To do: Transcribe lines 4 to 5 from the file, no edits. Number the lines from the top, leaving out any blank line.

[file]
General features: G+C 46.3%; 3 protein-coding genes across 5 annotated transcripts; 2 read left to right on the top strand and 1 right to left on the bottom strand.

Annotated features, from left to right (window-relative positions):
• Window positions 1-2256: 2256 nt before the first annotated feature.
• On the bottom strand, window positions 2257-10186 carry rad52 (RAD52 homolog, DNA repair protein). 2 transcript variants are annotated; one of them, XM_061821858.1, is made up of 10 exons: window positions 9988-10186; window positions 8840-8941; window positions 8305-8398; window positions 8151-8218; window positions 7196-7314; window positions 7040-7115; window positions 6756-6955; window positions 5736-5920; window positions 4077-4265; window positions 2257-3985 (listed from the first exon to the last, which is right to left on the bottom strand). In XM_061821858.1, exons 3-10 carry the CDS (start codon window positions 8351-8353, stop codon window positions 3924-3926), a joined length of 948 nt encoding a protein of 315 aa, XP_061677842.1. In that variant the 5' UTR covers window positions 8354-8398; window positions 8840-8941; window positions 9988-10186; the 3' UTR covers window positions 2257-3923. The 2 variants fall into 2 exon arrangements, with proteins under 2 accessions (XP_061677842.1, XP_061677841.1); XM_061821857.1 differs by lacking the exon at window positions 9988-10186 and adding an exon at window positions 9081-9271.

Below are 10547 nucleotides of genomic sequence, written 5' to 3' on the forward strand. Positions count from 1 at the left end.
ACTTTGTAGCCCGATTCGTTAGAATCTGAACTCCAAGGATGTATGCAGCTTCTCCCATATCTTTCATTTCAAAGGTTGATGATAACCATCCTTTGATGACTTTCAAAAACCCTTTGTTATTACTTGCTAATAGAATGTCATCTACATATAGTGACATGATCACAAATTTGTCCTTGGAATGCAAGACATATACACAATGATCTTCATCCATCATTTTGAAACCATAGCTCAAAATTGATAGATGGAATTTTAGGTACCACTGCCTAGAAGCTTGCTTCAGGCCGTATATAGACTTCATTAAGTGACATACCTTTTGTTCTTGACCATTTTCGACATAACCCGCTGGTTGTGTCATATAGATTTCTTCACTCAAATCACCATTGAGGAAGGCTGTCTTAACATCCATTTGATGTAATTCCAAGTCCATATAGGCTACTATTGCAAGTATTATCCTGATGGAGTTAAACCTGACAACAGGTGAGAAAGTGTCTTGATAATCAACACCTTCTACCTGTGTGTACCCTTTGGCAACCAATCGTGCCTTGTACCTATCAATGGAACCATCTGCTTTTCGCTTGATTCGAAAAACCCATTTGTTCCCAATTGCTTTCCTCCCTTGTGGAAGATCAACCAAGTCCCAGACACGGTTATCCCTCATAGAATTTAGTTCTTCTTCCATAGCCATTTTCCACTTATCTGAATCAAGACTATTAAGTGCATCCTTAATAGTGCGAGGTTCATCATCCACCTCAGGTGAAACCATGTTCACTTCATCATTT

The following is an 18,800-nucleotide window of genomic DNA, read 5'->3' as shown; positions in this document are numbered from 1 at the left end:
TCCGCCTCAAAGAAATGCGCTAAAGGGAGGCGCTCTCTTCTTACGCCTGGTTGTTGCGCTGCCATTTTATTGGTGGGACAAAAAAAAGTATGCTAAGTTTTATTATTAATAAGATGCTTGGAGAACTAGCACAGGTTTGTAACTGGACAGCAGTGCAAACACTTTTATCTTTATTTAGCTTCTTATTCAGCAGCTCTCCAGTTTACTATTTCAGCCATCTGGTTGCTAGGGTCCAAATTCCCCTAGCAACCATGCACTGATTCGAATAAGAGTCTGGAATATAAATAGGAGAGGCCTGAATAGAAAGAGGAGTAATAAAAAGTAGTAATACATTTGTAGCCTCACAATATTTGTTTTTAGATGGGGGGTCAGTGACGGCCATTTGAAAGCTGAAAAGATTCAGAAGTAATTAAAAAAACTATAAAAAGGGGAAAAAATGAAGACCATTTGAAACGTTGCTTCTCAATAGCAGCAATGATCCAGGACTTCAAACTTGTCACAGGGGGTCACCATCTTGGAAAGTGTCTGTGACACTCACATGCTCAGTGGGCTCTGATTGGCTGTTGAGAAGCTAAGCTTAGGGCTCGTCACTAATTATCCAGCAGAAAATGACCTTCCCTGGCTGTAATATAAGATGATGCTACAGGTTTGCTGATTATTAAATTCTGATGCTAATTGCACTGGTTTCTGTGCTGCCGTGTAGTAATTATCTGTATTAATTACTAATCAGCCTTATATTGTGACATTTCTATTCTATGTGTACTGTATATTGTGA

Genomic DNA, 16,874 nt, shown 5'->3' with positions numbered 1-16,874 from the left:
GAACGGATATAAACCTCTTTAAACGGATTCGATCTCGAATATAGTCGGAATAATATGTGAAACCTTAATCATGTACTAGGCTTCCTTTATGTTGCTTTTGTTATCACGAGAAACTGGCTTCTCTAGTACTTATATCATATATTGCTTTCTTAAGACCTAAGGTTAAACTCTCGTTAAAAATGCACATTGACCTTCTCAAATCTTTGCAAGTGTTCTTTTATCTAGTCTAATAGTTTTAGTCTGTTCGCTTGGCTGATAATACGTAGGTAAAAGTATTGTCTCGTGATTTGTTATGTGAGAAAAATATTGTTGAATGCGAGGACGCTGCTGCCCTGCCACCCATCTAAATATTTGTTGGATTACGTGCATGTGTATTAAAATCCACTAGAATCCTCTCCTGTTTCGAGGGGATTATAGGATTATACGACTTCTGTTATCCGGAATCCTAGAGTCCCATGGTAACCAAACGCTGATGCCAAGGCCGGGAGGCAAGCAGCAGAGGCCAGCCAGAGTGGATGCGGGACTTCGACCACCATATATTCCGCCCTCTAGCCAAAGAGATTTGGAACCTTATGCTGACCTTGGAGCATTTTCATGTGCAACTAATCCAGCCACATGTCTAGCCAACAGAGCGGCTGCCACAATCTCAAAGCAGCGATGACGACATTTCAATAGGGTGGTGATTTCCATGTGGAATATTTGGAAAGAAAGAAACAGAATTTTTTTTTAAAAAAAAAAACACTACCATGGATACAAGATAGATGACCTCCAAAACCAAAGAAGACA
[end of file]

• On the bottom strand, window positions 2257-10186 carry rad52 (RAD52 homolog, DNA repair protein). 2 transcript variants are annotated; one of them, XM_061821858.1, is made up of 10 exons: window positions 9988-10186; window positions 8840-8941; window positions 8305-8398; window positions 8151-8218; window positions 7196-7314; window positions 7040-7115; window positions 6756-6955; window positions 5736-5920; window positions 4077-4265; window positions 2257-3985 (listed from the first exon to the last, which is right to left on the bottom strand). In XM_061821858.1, exons 3-10 carry the CDS (start codon window positions 8351-8353, stop codon window positions 3924-3926), a joined length of 948 nt encoding a protein of 315 aa, XP_061677842.1. In that variant the 5' UTR covers window positions 8354-8398; window positions 8840-8941; window positions 9988-10186; the 3' UTR covers window positions 2257-3923. The 2 variants fall into 2 exon arrangements, with proteins under 2 accessions (XP_061677842.1, XP_061677841.1); XM_061821857.1 differs by lacking the exon at window positions 9988-10186 and adding an exon at window positions 9081-9271.

Below are 10547 nucleotides of genomic sequence, written 5' to 3' on the forward strand. Positions count from 1 at the left end.